It's the same with other issues, too, like income inequality or social injustice. To me, these are only shadows compared to the immediate and real problems I personally face on a daily basis.
People focus on what's in front of them, because it directly affects them and their families. This is mostly why global efforts like climate change are often silly on their face. It's also why the UN is so fundumentally useless.
There's nothing wrong with self-interest, but there IS something wrong with forced collectivism. Forcing me to fight for a cause that doesn't affect me is immoral.
This is different than the Civil Rights Movement, where the moral ambiguity of slavery, segregation, and racism spread slowly throughout most communities in America. People were won over because the issue of civil rights eventually proved to affect everyone.
If we are to implement austerity by eliminating airplanes and cows, there will need to be a lot better explanation of how each of those will reduce global temperatures before we will be willing to shutter Commercial Airlines and Fast Food Restaurants. Visions of Prohibition creating speakeasies causes me to wonder what sort of black markets would be ushered in by these prohibitions.
As the authors of the study make clear, even doubling use of renewables cannot offset CO2 emissions in countries dominated by fossil fuels.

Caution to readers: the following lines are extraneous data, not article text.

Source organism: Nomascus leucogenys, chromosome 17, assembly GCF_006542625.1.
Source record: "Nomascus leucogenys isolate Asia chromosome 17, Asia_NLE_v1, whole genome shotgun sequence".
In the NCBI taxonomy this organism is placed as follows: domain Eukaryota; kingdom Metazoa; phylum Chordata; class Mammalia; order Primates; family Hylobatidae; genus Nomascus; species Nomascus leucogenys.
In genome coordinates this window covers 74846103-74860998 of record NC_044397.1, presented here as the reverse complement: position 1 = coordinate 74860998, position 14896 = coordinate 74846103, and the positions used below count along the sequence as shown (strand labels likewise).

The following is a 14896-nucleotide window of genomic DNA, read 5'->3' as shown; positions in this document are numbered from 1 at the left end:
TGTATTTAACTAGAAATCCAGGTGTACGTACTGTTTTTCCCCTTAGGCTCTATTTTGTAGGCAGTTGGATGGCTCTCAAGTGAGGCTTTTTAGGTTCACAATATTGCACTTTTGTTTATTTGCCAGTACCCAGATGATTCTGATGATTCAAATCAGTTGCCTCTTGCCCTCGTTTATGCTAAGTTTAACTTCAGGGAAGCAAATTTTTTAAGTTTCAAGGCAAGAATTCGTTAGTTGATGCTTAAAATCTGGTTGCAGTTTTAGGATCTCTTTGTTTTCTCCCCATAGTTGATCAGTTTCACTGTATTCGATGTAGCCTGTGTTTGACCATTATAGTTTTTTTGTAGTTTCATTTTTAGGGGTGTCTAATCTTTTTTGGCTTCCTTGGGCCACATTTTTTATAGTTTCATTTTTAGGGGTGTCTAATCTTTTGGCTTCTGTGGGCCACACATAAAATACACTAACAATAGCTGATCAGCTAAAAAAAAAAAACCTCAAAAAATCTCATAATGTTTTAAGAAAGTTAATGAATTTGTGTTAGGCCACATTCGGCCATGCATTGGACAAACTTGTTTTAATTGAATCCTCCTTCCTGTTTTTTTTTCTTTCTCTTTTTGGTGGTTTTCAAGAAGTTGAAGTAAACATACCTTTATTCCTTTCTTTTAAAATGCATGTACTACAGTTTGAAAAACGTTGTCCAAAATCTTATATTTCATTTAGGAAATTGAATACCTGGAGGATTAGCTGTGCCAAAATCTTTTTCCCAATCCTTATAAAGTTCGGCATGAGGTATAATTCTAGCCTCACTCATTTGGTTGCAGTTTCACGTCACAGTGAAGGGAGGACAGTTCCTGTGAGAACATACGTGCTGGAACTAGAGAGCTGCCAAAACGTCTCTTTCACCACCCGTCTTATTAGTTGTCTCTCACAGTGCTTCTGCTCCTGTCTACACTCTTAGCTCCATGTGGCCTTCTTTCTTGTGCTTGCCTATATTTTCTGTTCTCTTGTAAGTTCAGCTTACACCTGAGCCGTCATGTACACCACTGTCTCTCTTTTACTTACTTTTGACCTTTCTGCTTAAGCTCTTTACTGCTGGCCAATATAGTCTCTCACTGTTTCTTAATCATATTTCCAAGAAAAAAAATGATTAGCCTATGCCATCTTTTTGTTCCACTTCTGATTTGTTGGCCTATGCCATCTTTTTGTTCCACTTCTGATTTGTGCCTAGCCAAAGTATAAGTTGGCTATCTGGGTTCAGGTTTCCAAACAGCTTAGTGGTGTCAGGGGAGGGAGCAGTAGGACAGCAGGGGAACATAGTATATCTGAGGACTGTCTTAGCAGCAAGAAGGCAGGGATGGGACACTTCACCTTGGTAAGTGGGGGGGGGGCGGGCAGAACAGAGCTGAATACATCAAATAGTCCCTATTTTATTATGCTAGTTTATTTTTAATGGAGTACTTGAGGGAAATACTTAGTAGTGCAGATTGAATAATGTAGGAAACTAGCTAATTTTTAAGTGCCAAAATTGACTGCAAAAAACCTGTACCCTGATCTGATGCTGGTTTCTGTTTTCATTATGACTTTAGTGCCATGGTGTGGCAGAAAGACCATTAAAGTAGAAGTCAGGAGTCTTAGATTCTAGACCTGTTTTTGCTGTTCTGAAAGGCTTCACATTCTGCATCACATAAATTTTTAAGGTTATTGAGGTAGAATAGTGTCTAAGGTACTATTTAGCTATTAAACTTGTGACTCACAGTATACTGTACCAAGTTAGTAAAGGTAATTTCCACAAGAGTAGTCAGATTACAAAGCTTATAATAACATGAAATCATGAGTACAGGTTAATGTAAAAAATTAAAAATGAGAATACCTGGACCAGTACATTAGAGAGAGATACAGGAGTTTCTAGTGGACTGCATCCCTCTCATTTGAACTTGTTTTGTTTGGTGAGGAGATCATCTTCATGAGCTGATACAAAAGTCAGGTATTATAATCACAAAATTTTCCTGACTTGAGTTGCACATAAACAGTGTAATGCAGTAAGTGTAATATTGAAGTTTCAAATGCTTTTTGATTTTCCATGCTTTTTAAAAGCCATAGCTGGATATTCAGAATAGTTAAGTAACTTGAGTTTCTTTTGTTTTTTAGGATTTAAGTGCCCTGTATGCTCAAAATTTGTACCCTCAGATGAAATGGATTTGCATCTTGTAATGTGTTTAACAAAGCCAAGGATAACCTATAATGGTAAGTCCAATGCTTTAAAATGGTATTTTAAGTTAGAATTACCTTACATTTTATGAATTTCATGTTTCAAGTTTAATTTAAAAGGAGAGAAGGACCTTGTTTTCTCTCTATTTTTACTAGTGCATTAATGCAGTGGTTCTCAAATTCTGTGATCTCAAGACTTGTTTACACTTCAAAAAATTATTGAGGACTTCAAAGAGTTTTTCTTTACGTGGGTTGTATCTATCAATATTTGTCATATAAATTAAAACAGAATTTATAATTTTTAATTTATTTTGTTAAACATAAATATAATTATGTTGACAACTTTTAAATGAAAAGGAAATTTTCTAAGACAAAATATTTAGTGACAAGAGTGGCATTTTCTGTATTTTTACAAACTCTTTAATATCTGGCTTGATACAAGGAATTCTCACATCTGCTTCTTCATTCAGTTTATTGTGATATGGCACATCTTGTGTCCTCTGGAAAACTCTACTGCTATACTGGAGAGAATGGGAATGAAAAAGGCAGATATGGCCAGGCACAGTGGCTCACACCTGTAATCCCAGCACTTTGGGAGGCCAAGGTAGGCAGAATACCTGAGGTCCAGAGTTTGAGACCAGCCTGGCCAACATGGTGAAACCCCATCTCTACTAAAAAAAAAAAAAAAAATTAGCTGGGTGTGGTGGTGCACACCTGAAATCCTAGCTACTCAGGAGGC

Diminishing the energy system by decreasing demand makes decarbonisation much more manageable. And this can only be achieved by political decisions.
Most people understand, that to affect climate change, some decisions have to be made. The average person also knows that it is difficult to make those changes at their level. We do have to use existing technologies to conduct daily life, go to work, and conduct business. It is the government who needs to direct efforts and start the process. AOC, Sanders and others are willing to keep going with a process that the previous administration started. The way the current administration conducts business by rolling back initiatives, and basically denying climate change for the sake of a better economy, is not the answer.
I like the idea that individuals have an obligation to act within their available options. The idea of individual responsibility seems old fashioned but is it possible that the sum of individual actions would be a positive result. That because of this government would work with the private sector to provide viable alternatives?
Maybe I am naive but carbon pricing alone without available alternatives is just a tax and all the rhetoric about the results just got air.
CAP and Trade only allows polluters to pay avoiding change and benefits companies with additional cash. NET CHANGE NADA ZILCH.
Whether you believe in global warming or not the individual has a responsibility to minimize their mess.
One of the first lessons taught to a child is don't pee in the pool.
A community of leaders, subject matter experts, and curious minds bringing nuance back to how we talk about the news.
No content overload: our editors will curate the most notable and discussion-worthy pieces for you every day.
Don’t just read the story, tell it: contribute your ideas and experience to the dialogue.